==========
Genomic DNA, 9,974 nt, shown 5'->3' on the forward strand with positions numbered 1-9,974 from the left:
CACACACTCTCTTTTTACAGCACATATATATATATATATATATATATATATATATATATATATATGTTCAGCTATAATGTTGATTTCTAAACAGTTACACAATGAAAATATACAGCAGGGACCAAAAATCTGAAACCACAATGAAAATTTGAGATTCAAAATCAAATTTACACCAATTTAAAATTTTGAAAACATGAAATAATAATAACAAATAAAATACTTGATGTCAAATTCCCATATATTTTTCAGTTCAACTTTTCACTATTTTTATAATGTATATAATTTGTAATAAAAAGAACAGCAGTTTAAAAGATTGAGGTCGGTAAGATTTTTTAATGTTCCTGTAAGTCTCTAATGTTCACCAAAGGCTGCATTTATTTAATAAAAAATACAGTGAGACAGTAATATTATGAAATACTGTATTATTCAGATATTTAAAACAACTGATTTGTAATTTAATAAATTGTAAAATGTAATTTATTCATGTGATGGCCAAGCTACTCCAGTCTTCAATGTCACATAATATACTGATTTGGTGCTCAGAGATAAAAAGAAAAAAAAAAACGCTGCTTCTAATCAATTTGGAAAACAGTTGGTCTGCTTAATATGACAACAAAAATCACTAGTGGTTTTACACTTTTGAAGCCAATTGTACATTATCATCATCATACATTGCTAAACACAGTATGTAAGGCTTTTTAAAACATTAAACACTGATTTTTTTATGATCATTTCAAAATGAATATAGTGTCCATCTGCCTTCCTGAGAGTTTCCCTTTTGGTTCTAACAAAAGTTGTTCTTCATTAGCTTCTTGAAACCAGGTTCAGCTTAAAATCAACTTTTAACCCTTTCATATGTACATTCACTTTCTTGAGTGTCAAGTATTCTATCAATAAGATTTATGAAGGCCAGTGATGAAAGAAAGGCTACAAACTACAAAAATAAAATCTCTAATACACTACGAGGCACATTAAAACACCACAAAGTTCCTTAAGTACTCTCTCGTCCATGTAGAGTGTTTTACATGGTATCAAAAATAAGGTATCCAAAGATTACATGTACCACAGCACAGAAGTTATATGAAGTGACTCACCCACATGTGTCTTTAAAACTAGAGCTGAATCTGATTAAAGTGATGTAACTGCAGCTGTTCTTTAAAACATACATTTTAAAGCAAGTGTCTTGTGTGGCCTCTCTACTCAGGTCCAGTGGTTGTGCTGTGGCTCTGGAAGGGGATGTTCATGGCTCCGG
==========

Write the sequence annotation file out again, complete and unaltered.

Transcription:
Genomic DNA, 9,974 nt, shown 5'->3' on the forward strand with positions numbered 1-9,974 from the left:
CACACACTCTCTTTTTACAGCACATATATATATATATATATATATATATATATATATATATATATGTTCAGCTATAATGTTGATTTCTAAACAGTTACACAATGAAAATATACAGCAGGGACCAAAAATCTGAAACCACAATGAAAATTTGAGATTCAAAATCAAATTTACACCAATTTAAAATTTTGAAAACATGAAATAATAATAACAAATAAAATACTTGATGTCAAATTCCCATATATTTTTCAGTTCAACTTTTCACTATTTTTATAATGTATATAATTTGTAATAAAAAGAACAGCAGTTTAAAAGATTGAGGTCGGTAAGATTTTTTAATGTTCCTGTAAGTCTCTAATGTTCACCAAAGGCTGCATTTATTTAATAAAAAATACAGTGAGACAGTAATATTATGAAATACTGTATTATTCAGATATTTAAAACAACTGATTTGTAATTTAATAAATTGTAAAATGTAATTTATTCATGTGATGGCCAAGCTACTCCAGTCTTCAATGTCACATAATATACTGATTTGGTGCTCAGAGATAAAAAGAAAAAAAAAAACGCTGCTTCTAATCAATTTGGAAAACAGTTGGTCTGCTTAATATGACAACAAAAATCACTAGTGGTTTTACACTTTTGAAGCCAATTGTACATTATCATCATCATACATTGCTAAACACAGTATGTAAGGCTTTTTAAAACATTAAACACTGATTTTTTTATGATCATTTCAAAATGAATATAGTGTCCATCTGCCTTCCTGAGAGTTTCCCTTTTGGTTCTAACAAAAGTTGTTCTTCATTAGCTTCTTGAAACCAGGTTCAGCTTAAAATCAACTTTTAACCCTTTCATATGTACATTCACTTTCTTGAGTGTCAAGTATTCTATCAATAAGATTTATGAAGGCCAGTGATGAAAGAAAGGCTACAAACTACAAAAATAAAATCTCTAATACACTACGAGGCACATTAAAACACCACAAAGTTCCTTAAGTACTCTCTCGTCCATGTAGAGTGTTTTACATGGTATCAAAAATAAGGTATCCAAAGATTACATGTACCACAGCACAGAAGTTATATGAAGTGACTCACCCACATGTGTCTTTAAAACTAGAGCTGAATCTGATTAAAGTGATGTAACTGCAGCTGTTCTTTAAAACATACATTTTAAAGCAAGTGTCTTGTGTGGCCTCTCTACTCAGGTCCAGTGGTTGTGCTGTGGCTCTGGAAGGGGATGTTCATGGCTCCGG